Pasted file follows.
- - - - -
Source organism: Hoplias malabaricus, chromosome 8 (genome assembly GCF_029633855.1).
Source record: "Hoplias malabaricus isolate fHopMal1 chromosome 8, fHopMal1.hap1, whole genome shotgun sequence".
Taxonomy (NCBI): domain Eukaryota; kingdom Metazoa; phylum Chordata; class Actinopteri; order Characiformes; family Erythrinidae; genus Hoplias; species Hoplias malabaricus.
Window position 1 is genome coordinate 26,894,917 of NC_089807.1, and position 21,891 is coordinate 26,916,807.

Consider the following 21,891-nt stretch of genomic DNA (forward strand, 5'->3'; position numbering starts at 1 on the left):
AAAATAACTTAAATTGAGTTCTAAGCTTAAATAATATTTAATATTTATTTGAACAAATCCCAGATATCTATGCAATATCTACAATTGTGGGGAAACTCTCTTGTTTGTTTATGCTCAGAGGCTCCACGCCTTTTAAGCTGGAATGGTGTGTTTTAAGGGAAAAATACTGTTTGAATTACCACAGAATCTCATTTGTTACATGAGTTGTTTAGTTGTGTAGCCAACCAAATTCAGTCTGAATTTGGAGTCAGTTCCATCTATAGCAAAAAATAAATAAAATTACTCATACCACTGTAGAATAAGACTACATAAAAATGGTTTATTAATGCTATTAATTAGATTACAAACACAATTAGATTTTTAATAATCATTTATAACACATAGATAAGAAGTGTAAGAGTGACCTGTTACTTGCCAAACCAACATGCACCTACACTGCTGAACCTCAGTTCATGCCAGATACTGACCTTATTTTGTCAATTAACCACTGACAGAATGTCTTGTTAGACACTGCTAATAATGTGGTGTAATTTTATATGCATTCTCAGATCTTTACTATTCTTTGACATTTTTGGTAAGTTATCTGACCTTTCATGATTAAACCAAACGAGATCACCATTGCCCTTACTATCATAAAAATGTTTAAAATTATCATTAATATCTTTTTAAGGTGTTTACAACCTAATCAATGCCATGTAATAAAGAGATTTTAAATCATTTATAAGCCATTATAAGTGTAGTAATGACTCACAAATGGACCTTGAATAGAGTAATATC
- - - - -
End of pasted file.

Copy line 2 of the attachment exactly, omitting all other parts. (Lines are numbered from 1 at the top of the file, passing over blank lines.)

Source record: "Hoplias malabaricus isolate fHopMal1 chromosome 8, fHopMal1.hap1, whole genome shotgun sequence".